All nanostructures materials share three fundamental features of (i) atomic domains (crystalline core) spatially confined over 2 to 20 nm, (ii) significant atom fractions associated with interfacial environments, and (iii) interactions between their constituent domains. In so small particles, 60-20% of the total atoms form the surface of the particles (intercrystalline region). The fraction of the surface atoms (Φ) is represented as a potential well with finite potential height (VO) and the barrier representing the intercrystalline region. For finite barrier quantum structure, the binding energy (Eb) first increases when the cluster size is reduced. It reaches a maximum for a critical size of a cluster of a given material. Then the binding energy starts reducing once again even if the cluster size is reduced further. FIG. 1 shows a general configuration for a nanostructure.
Commercially available techniques for growth of quantum structures, like Molecular Beam Epitaxy (MBE) and Metal-Organic Chemical Vapor Deposition (MOCVD) are very expensive and require special handling capability. The modern inorganic photovoltaic technology uses some highly toxic materials such arsenic and phosphine compounds and specialized growth techniques for fabrication. Currently, most of the research focuses on low-cost photovoltaic devices using expensive thin film technology with TiO2 as the optical window coating for fabrication. But the efficiency of these cells is yet to cross the 10% threshold limit for domestic applications.
Mitra, et al. (Mat. Sci and Eng., A304-306 (2001) 805-809) has described the development of Cu2O nanostructures by Cu2+→Cu→Cu+ redox reaction in an aqueous medium by adding an aqueous NaBH4 solution (a reducing agent) to an aqueous Cuprous Chloride (CuCl2) solution at 80-100° C. As reported by Mitra, et al., the x-ray diffraction pattern represents an orthorhombic structure, which is significantly different from that of the well-known FCC structure of bulk Cu2O. The ellipsoidal shape of Cu2O granules in the TEM micrograph shown in FIG. 2A is demonstrative of a modified morphology. The Cu2O nanocrystals exhibit a strong blue shift of the optical bandgap around 4.8 eV with respect to 2.1 eV in the bulk in the electronic absorption spectrum by a strong quantum confinement of the electronic charges. Using quantum structures, the entire UV part of the solar spectrum is used for improving the “short-circuit current” of the photovoltaic cell.
It is therefore a target of the present invention to propose photovoltaic cells having improved stability against photo-degradation and environmental influences. It is another target of the invention to achieve higher photocurrent quantum yields, higher photovoltages and hence higher conversion yields using the UV part of the solar spectrum.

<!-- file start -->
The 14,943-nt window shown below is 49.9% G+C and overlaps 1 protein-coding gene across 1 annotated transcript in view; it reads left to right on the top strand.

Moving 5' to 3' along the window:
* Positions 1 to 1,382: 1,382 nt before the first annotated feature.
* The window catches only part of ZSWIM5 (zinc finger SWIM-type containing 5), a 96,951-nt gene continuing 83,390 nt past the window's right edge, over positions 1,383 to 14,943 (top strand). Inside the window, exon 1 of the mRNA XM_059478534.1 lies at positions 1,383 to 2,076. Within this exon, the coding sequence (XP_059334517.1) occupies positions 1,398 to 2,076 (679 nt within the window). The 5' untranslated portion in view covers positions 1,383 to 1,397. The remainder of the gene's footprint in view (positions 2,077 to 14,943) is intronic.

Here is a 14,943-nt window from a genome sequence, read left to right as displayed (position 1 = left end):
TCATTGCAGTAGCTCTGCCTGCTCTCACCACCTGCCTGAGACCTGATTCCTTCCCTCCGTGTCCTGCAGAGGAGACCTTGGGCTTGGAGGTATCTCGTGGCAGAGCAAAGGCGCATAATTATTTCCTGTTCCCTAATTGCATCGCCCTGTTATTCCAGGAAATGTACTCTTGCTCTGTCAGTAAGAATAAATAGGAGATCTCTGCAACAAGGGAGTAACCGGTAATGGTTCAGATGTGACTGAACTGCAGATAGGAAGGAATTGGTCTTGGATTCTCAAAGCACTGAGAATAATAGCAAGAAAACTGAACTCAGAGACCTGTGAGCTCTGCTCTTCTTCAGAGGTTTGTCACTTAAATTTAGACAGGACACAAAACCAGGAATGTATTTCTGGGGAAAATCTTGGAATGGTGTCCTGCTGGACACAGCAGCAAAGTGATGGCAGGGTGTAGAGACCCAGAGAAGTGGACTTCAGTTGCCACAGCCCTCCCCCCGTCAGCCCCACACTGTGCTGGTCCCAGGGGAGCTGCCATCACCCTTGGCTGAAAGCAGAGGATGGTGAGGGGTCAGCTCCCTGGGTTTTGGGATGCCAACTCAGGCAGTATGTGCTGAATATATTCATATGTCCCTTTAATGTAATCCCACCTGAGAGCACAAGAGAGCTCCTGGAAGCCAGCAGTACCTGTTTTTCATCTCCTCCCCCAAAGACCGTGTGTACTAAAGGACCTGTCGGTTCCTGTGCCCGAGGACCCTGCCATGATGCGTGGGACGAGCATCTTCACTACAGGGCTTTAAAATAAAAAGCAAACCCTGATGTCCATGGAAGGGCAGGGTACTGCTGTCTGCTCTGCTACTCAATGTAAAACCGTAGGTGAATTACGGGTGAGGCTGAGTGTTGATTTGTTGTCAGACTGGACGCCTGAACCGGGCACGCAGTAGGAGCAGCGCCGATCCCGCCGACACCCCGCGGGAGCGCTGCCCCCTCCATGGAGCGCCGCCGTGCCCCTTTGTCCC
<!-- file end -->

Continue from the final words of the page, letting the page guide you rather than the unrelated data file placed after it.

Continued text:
BRIEF SUMMARY OF THE INVENTION
The present invention relates to an economical means of developing Cu2O-polymer multilayers and usage of Cu2O nanocrystals for photovoltaic devices. The growth technique of the Cu2O nanostructures and its integration with conducting polymers enhances the collection efficiency for photovoltaic devices by enabling coverage of the entire UV and visible regions of the solar spectrum.
According to a first aspect of the invention substantially stable Cuprous Oxide (Cu2O) nanocrystals of from about 5 to about 40 nm diameter synthesized using an ion exchange reaction Cu2+→Cu →Cu + are used as an interlayer for polymeric photovoltaic (PV) applications. Cu2O nanocrystals exhibit a strong blue shift of the optical bandgap around 4.8 eV with respect to 2.1 eV in bulk. The size variation of the nanocrystals was obtained by controlling the reaction parameters such as pH (4-7), concentration of Cu2+ cations in water (2 mol/litre to 8 mol/litre) and temperature (20° C. to 40° C.) of the reaction. This size qualtization modification of the bandgap and optical properties provides an important parameter for development of optical and electronic devices with superior optoelectronic properties. These separated nanocrystallites will be integrated with conducting polymers such as p-phenylenevinylenes, polyanilines and polythiophenes which appear to have a bandgap that lies in the range 1.5-3.0 eV, which makes them ideally suited for making optoelectronic devices. Cu2O nanocrystals, with bandgap around 4.8 eV and sandwiched between the polymer layers will greatly enhance the light collection efficiency thereby improving the “short-circuit current” of the PV devices.
These and other aspects and objections of the invention will become apparent upon reading and understanding of the detailed description of the invention.